Sometimes you get what you pay for, and one expert suggests variety not stated (VNS) seed in cover crops isn’t sufficient. Instead, Chris Reberg-Horton, associate professor and organic cropping specialist at North Carolina State University, says you should invest in a cultivar that’s backed by research.
“We use [VNS] as a check and it varies so much year over year,” Reberg-Horton says. With variability, you don’t know what to expect and a bad seed lot could leave you with a poor taste for cover crops.
These differences in VNS of the same species could be a result of where the seed was grown, age of the seed or storage conditions. Altogether, the differences mean you don’t know what the cover crop will look like, what it will yield or how it responds in your environment.
It could also help avoid spreading invasive weed species because certified seed tests don’t allow them. For example, farmers in Minnesota are learning a hard lesson.
The Minnesota Department of Agriculture found instances in which Palmer amaranth was in conservation seed mixes. The mixes were mislabeled with low germination rates and inaccurate information on the contents of the mix—all a violation of the law.
Minnesota isn’t the only state having issues with Palmer amaranth and other weeds sneaking into conservation seed mixes. Palmer amaranth seed in CRP planting mixes has been found in Illinois, Indiana, Iowa and Ohio. It could be in other states, too, just not identified yet.
In addition, VNS might mean the latest genetics aren’t included, which could decrease your stand. Seed companies are researching what it takes to make a better cover crop, providing the maximum benefit of planting instead of rolling the dice with VNS.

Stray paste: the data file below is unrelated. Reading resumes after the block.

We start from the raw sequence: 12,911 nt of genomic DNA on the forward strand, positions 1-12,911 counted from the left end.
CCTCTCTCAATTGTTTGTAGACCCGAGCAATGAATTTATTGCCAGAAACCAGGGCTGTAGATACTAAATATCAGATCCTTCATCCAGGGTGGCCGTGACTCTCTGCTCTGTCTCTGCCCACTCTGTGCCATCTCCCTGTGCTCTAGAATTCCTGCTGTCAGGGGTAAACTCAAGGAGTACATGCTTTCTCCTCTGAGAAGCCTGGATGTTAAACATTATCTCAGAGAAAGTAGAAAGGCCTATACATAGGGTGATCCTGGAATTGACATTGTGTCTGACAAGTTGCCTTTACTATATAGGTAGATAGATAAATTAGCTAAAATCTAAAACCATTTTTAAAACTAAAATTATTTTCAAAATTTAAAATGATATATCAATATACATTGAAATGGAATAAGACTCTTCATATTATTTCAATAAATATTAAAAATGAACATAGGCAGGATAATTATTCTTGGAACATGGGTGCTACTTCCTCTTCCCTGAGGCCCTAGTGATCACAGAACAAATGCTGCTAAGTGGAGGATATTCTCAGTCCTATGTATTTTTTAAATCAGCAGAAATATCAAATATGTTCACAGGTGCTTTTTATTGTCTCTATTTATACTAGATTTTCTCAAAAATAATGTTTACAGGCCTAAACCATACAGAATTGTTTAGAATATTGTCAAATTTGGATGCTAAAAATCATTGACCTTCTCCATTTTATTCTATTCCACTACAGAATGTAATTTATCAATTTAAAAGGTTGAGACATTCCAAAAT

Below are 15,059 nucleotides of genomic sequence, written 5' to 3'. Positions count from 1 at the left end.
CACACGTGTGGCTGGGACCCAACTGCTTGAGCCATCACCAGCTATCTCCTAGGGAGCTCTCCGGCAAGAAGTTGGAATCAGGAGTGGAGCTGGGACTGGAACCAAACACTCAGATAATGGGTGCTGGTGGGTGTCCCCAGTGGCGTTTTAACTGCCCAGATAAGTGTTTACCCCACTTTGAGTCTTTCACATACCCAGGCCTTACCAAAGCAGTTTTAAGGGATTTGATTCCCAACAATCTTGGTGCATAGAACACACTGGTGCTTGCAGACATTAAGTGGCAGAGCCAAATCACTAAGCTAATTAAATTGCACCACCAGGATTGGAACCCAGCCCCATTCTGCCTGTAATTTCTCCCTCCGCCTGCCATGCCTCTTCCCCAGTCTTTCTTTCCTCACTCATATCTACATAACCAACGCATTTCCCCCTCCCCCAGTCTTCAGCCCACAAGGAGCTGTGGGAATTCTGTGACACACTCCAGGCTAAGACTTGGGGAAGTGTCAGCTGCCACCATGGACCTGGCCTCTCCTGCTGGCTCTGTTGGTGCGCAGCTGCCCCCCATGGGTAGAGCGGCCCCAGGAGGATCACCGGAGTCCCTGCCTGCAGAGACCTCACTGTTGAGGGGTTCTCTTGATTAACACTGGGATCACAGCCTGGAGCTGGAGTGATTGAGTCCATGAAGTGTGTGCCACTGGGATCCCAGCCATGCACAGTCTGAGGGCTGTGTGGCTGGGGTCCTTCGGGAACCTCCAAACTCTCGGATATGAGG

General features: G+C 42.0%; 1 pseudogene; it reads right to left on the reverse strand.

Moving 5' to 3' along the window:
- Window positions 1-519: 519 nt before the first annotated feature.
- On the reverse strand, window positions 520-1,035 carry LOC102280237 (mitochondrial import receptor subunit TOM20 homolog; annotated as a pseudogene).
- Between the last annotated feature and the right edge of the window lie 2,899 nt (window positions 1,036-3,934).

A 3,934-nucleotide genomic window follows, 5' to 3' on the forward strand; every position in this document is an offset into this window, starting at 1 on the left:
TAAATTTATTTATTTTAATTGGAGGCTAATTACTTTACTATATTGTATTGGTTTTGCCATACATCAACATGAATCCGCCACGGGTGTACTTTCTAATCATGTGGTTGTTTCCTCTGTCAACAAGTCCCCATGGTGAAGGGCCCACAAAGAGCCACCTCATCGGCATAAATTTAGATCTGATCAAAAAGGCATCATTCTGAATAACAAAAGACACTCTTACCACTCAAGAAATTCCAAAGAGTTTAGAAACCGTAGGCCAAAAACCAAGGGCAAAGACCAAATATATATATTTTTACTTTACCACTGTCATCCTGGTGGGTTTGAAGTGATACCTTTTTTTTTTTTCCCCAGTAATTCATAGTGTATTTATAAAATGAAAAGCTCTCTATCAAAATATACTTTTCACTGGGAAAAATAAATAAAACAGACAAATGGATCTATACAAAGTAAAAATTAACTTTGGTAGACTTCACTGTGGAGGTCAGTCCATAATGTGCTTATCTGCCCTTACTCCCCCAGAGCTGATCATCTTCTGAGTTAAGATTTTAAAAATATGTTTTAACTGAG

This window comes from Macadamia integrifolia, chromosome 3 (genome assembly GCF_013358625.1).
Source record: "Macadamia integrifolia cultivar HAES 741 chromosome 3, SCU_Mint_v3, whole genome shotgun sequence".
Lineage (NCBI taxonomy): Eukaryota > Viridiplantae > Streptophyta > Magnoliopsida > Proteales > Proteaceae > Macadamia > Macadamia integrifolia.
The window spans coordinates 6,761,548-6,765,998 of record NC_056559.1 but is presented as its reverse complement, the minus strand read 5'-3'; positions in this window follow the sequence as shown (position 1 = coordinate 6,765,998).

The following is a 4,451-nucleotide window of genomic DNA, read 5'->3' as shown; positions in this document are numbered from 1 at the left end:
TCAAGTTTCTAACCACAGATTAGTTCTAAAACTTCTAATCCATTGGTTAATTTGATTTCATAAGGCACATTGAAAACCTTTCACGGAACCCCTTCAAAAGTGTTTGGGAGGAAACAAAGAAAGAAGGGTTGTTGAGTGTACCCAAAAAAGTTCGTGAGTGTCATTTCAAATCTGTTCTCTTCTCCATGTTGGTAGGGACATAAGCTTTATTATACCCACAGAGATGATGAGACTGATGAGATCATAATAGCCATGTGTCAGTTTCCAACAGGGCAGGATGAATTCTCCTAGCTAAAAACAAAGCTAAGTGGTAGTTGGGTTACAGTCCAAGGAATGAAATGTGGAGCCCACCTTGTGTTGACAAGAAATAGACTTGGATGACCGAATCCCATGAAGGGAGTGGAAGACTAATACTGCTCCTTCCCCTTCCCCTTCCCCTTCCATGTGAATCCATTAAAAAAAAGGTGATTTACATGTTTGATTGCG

Public and private entities are finally investing in cover crop breeding.
“[For example] Dixie variety crimson clover was first introduced in 1951 and is still the most favored variety on the market,” Reberg-Horton says. “Would we do that with corn? No. We want innovation. We are far from maximizing the benefits of cover crops.”
If you’re investing in cover crops, make sure your investment pays by picking the right seed. Consider certified seed so you can set realistic expectations for the crop.
Get Carbon-to-Nitrogen Ratios Right When Selecting Crops
The optimum diet for soil microorganisms is a 24:1 carbon-to-nitrogen (C:N) ratio, according to USDA Natural Resources Conservation Services. Microorganisms use 16 units of carbon for energy and the other eight parts for maintenance.
When selecting cover crops, consider their C:N ratio, as well as residues from previous crops or other common plants. Multispecies mixes can help you strike the balance of C:N ratios. (Note: The lower the ratio, the more nitrogen available to crops.)
Since 2008, farmers have increased their use of cover crops by 13% each year, according to a survey from the Sustainable Agriculture Research Education program. In 2017, farmers planted about 17 million acres of cover crops. Of those acres, nearly 50% were in cereal rye, with oats at 26% and radishes at 23%.